Very basic question here. I searched it on the net but cudn't get very convincing answers. Can anyone explain me Homodyne and Heterodyne detections in rf domain. Mathematically is much appreciated.


I'll assume AM DSB modulation for simplicity, but the same idea applies to quadrature modulation. I'll assume that the received signal has been properly bandpass filtered. I'll also ignore noise and carrier synchronization.

So, the received signal is $$r(t) = s(t)\cos(2\pi f_c t).$$ We want to recover the baseband signal $s(t)$ from $r(t)$. The bandwidth of $s(t)$ is $B$ and the bandwidth of $r(t)$ is $W=2B$. The signal $r(t)$ is centered on $f_c$; we would like the receiver to accept $f_c$ as a parameter set by the user (we say that the receiver should be tunable).

A homodyne receiver calculates $$\hat{s}(t) = \text{LPF}\lbrace r(t) \cos(2\pi f_c t) \rbrace.$$ While mathematically this is super simple, in practice this receiver is extremely difficult to implement. This was especially true in the early age of radio, where the entire system was analog and the theory was not yet well understood.

The heterodyne receiver (invented by the unsung, tragic genius Armstrong, as pointed out by Stanley) recovers $s(t)$ in two (or more) stages. First it calculates $$s_{IF}(t) = \text{BPF}\lbrace r(t) \cos(2\pi f_1 t) \rbrace,$$ where $f_1$ is selected so that $s_{IF}(t)$ is centered at frequency $f_{IF}$. In a second stage, the receivers calculates $$\hat{s}(t) = \text{LPF}\lbrace s_{IF}(t) \cos(2\pi f_{LF} t) \rbrace.$$ The point of this receiver is that the second stage is independent of the chosen value of $f_c$. This single idea simplifies the implementation so much that it is actually the reason we've had radio at all for the past 70-80 years.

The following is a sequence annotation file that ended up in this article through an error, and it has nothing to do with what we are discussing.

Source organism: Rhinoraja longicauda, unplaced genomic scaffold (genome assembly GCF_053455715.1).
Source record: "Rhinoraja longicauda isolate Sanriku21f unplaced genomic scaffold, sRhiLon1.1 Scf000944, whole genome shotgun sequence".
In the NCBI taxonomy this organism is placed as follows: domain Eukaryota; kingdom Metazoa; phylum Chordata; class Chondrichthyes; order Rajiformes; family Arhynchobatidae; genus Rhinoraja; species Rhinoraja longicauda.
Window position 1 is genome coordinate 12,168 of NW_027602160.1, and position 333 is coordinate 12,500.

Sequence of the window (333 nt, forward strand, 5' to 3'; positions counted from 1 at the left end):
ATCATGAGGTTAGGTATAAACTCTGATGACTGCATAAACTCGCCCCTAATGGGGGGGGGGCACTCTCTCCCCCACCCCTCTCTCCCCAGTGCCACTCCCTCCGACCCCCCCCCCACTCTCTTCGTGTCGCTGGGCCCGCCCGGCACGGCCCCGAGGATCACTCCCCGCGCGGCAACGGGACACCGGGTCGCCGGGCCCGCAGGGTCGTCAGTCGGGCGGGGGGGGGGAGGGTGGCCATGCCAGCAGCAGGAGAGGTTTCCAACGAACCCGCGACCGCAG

If you're interested in this subject, there are two books I can't recommend enough:

  • "The science of radio", by Paul Nahin.

  • "Man of high fidelity", a biography of Armstrong by Lawrence Lessig.

On the technical side, I like the presentation of different modern receiver architectures in

  • "RF system design of transceivers for wireless communications", by Qizheng Gu.

Heterodyning was invented by Armstrong. Its really a cheaper way to implement analog bandpass RF filters using a set of cascaded fixed band filters to tune to a segment of the RF spectrum that contains a broadcast station.

Analog filters have temperature and age related drift issues and need to be "tuned" periodically. When consumer radio receivers were first mass produced it was recognized that translation to an intermediate frequency (IF) where there was a cascade (stages) of fixed RF band pass filters followed by a single detector (demodulator) would offer advantages over having a set of separate bandpass filters for each station or a cascade of variable frequency filters or a separate detector for each broadcast station.


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